The European Ombudsman has found that the EU executive under President Jean-Claude Juncker failed to follow procedures in appointing his chief aide to run the EU civil service and so undermined public trust.
Publishing the findings of her investigation into the February appointment of Martin Selmayr as secretary-general of the European Commission, Ombudsman Emily O’Reilly said on Tuesday (4 September) that four instances of maladministration resulted from not following rules correctly, “either in letter or in sprit”.
— European Ombudsman (@EUombudsman) September 4, 2018
At issue were secrecy around the impending retirement of the outgoing secretary-general, an “artificial urgency” to fill the post that went unchallenged by Juncker’s 27 fellow commissioners from member states and Selmayr’s appointment as a deputy to his predecessor just minutes before being promoted to the top job.
The Ombudsman also criticised the Commission for “defensive, evasive and at times combative” responses to media questions on the arcane manoeuvres around the publication of vacancies and selection of candidates which preceded an appointment that Juncker and his fellow commissioners were always free to make.
And she faulted other commissioners for failing to query why Juncker was rushing through a new job for his chief of staff.
The findings, accompanied by a recommendation to review the procedure for the appointment of the Commission’s top official, does not annul the appointment of Selmayr, whose combative style has won the German both admirers and many enemies in Brussels.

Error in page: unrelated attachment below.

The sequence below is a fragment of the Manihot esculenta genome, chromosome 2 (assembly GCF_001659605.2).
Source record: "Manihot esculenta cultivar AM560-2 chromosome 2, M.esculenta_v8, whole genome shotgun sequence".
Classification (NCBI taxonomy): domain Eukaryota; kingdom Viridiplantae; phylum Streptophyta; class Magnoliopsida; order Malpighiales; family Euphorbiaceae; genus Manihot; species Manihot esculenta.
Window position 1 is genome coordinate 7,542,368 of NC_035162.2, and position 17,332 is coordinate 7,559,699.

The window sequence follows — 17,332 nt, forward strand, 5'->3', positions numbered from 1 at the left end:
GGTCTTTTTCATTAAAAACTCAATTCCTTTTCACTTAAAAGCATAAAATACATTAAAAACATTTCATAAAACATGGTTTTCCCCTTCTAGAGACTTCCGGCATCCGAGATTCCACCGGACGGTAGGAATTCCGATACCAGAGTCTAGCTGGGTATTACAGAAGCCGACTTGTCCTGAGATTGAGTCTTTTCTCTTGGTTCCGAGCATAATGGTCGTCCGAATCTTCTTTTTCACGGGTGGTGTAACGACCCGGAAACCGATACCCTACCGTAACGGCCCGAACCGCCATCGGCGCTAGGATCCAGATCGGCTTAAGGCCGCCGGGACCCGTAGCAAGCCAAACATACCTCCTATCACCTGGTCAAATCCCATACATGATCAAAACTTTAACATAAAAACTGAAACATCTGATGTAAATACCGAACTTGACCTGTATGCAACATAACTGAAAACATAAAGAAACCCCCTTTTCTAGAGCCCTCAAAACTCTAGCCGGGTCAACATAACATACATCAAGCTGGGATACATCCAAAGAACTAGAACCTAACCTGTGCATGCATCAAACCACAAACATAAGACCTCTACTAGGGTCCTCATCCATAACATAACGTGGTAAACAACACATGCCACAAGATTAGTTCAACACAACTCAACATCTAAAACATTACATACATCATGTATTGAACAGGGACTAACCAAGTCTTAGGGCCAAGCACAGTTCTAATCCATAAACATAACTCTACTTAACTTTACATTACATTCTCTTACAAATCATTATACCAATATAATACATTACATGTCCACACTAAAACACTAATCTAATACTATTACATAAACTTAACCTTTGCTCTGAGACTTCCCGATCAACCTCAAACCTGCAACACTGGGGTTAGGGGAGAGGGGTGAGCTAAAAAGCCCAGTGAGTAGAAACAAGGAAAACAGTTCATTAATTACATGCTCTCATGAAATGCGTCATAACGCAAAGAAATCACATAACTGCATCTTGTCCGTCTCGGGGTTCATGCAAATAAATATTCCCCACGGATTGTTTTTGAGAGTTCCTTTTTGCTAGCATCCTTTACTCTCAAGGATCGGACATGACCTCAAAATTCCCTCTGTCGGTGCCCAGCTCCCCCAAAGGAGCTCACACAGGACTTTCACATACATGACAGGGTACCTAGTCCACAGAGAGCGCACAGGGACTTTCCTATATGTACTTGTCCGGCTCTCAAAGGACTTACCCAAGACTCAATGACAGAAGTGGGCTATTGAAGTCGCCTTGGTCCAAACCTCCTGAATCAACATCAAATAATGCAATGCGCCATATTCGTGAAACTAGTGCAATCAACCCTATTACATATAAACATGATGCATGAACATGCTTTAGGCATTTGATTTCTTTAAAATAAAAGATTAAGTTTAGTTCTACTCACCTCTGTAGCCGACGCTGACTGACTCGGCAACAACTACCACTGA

But it reinforces damage to the EU executive’s image after the European Parliament accused Juncker of a “coup-like action” just as backers of stronger EU institutions gear up to fight eurosceptics in elections next May to the EU legislature that will be held in the wake of Britain’s exit.
“Our inquiry … shows the precise steps the Commission took in order to make the appointment process appear normal,” the Ombudsman said in a statement.
“All of this risked jeopardising the hard won record of high EU administrative standards and consequently, the public trust.”
Juncker, a former premier of Luxembourg, will retire late next year and government leaders and Parliament will oversee the appointment of a new Commission for the next five-year mandate.
As a civil servant, Selmayr would be expected to retain his role running the 30,000-strong administration in Brussels during a transition but could be replaced under Juncker’s successor.
In reply to an avalanche of journalistic questions at the daily midday briefing, the Commission made it clear that it sticks to its guns and doesn’t share the “analysis” of ombudsman.
Chief spokesperson Margaritis Schinas said the EU executive will provide answers to her. He said that the statement by Günther Oettinger, the commissioner responsible for budget and human resources, who was the MEPs’ interlocutor throughout the scandal, remained valid.
Schinas said that the Commission had made proof of “unprecedented transparency” answering concerns over Selmayr’s appointment. This is exactly the contrary to what the Ombusman said, as she expressed concern over “the different measures taken by the Commission, so that the process would look like normal”.
Asked how he would comment the assessment by the Ombudsman that public trust in the Commission may be damaged, Schinas said that the Eurobarometer opinion poll, made as the scandal was unfolding, indicated to the contrary that the citizen’s confidence in the EU and in particular of the Commission had increased.